Rubber flooring is also very easy to clean with a vacuum cleaner, a mild cleanser and a mop. Choose flooring with a smooth finish, however. Textured finishes add depth but make rubber floors much more difficult to mop. If you do find a damaged or stained tile, you can simply remove it and replace it with a new one.

Rubber Flooring Cons

Rubber flooring is an excellent, low-maintenance flooring material, but it's also a heavy one. According to Iron Company, a 1/2-inch-thick rubber floor weighs 2 1/2 pounds per square foot. Make sure your subfloor can handle the weight before installing new rubber kitchen flooring.

Know too that new rubber flooring may have a mild odor. Your kitchen won't suddenly smell like a tire shop, but there will likely be a slight rubber smell that may bother some people more than others. This odor will fade with time and aeration.

Rubber resists water, and wet areas won't get slippery, but water isn't the only thing that may drip onto your kitchen floor. Fats like oil, butter and grease can stain rubber. It's important that you clean up these spills promptly. If they sit long enough to stain, the spot may be difficult or even impossible to remove.


Cost and Installation

According to HomeAdvisor, interlocking rubber flooring tiles cost between $3 and $8 per square foot as of 2020. Rolled-rubber floors are cheaper at $1 to $5 per square foot, but rolls are heavier with which to work and don't allow you to easily remove and replace damaged floor tiles later. Professional installation adds $1 to $4 per square foot, but laying rubber floors is a very DIY-friendly job.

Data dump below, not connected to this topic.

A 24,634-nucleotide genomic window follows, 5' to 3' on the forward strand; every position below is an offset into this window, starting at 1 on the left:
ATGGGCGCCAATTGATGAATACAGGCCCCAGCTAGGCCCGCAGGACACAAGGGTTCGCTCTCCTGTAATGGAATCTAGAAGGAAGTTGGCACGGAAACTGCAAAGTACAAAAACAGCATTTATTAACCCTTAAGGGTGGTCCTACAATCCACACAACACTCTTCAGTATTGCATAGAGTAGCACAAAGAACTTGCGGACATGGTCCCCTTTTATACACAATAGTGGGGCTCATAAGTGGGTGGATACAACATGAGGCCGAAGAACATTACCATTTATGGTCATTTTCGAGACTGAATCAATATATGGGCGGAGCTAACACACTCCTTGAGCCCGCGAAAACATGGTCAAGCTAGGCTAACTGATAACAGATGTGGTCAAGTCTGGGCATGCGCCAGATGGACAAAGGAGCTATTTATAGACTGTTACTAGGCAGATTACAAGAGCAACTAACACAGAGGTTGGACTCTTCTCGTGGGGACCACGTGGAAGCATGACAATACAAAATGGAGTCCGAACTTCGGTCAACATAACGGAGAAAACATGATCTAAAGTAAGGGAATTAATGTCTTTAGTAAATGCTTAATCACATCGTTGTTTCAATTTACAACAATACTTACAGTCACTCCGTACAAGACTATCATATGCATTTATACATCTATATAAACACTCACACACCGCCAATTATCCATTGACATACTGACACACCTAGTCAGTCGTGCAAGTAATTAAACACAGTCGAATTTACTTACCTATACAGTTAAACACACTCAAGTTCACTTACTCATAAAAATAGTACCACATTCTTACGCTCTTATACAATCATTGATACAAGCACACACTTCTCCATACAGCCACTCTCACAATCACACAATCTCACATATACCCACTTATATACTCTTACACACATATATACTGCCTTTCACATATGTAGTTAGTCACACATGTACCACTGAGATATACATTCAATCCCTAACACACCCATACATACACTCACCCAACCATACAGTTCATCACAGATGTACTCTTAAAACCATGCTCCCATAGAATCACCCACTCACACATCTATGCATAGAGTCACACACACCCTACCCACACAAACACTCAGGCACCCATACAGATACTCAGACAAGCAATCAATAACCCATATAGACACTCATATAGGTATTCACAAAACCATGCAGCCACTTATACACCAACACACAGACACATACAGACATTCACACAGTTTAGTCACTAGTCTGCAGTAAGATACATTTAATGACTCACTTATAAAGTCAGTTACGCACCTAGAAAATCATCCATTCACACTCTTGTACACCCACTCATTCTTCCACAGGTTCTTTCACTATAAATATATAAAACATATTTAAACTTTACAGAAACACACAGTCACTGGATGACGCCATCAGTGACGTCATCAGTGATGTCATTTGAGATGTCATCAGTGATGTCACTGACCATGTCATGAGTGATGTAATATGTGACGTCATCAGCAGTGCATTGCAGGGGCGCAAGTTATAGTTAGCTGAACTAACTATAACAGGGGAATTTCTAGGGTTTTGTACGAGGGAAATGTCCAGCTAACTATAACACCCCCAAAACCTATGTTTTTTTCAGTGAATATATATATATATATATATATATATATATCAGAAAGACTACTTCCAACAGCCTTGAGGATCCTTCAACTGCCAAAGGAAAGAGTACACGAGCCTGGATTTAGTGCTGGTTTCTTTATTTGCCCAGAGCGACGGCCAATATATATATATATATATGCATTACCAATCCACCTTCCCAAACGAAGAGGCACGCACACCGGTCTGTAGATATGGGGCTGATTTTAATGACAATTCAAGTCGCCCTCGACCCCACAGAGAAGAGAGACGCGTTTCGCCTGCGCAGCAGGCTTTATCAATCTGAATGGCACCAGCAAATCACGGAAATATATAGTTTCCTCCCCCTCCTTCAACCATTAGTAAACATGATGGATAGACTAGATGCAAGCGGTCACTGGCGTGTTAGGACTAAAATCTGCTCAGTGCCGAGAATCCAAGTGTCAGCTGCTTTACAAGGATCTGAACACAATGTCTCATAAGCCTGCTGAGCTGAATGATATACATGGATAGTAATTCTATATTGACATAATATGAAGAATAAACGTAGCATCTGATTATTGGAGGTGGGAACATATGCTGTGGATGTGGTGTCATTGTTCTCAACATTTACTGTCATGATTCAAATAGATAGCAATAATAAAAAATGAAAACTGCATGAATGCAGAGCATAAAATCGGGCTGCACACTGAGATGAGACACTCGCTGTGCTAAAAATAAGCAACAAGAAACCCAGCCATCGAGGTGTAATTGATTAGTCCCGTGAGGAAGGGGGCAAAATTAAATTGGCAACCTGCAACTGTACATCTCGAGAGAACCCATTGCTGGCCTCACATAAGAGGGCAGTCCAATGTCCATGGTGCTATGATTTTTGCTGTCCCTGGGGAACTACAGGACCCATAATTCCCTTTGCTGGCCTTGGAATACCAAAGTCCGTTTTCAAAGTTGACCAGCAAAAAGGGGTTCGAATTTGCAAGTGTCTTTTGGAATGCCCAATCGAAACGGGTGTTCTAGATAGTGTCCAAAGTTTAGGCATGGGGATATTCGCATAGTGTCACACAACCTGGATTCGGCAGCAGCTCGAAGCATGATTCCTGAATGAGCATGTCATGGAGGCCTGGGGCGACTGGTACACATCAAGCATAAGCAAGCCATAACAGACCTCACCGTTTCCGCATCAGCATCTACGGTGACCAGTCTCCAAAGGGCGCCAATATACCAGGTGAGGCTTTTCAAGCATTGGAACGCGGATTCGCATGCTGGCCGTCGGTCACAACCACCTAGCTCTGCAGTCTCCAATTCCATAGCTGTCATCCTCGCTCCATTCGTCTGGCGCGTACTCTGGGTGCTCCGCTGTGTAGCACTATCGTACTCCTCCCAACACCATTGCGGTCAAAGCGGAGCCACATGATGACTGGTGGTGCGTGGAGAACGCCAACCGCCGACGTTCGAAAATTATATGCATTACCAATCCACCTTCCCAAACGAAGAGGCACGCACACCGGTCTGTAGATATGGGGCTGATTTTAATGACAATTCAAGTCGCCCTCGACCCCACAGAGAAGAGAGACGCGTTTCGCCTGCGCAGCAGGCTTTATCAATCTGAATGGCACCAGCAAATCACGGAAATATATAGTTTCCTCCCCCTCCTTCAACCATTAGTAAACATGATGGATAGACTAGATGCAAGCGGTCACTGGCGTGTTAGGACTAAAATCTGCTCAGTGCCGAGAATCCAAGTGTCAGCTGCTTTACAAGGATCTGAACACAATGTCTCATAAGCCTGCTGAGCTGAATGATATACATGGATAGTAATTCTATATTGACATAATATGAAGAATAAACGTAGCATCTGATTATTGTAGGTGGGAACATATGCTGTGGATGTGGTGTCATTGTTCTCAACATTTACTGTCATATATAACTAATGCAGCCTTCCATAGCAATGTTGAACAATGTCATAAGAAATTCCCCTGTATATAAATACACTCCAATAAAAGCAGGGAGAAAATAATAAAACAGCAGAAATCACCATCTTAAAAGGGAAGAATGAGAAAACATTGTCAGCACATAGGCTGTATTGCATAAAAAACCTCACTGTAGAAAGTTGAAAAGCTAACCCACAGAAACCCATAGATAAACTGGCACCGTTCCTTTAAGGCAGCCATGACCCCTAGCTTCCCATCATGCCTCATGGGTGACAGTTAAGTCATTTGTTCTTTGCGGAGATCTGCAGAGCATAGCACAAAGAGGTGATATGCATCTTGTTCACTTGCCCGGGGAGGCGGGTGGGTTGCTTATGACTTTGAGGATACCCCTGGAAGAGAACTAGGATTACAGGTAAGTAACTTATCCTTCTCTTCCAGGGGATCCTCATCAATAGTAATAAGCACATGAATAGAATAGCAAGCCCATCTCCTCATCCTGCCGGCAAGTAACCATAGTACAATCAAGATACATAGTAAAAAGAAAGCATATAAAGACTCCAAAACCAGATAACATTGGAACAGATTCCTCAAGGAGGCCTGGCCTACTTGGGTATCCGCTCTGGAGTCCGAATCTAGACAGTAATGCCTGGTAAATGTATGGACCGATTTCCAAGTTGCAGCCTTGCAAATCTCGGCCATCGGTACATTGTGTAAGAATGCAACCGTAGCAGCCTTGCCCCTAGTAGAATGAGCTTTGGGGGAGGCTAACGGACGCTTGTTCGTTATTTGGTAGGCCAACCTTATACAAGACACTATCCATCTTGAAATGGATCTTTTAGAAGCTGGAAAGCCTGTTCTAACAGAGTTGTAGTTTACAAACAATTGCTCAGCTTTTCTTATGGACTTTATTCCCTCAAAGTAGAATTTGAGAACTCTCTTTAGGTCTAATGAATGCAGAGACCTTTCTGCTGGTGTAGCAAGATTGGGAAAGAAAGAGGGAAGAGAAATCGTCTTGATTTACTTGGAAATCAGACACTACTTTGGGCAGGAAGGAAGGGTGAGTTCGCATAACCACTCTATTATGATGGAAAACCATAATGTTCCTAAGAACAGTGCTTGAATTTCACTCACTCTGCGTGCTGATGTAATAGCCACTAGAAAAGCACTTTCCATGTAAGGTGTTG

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Like all flooring jobs, you'll need to start by making sure you have a solid, flat subfloor. When you do, find the center of each wall and mark it with a chalk line, creating a giant plus sign on your floor. Starting at the center of the room where your chalk lines intersect, begin setting your tile one row at a time, locking each tile into those adjacent to it. When you get to the edges of the room or obstacles like floor vents, cut the tile to size before laying it. Because you don't need to glue down rubber tiles, fixing any errors and making changes is as easy as lifting erroneously laid tiles and repositioning or replacing them as needed.

If you opt for rubber on a roll, create a paper template of your kitchen floor. Unroll the rubber mat in a large, open area and use your template to cut the mat to shape. You can then roll up the flooring, carry it into the kitchen and unroll it again. If it is well cut, the rubber mat should stay in place. If you feel the floor is shifting, however, you can opt to roll up the floor, apply an adhesive and then roll out the floor again, this time pressing it firmly into the adhesive as you go.

Care and Maintenance

Once installed, you'll find that your rubber flooring is easy to live with. Clean up spills as quickly as possible to avoid staining the floor or allowing water to seep into the subfloor through the small seams between tiles.

About once a week, vacuum the floor so gritty dirt doesn't dig into the tile and damage it. After you vacuum, mop the floor with a mild detergent and water. Always ring your mop well so it's damp rather than sopping wet. Avoid harsh chemicals and abrasive cleaners.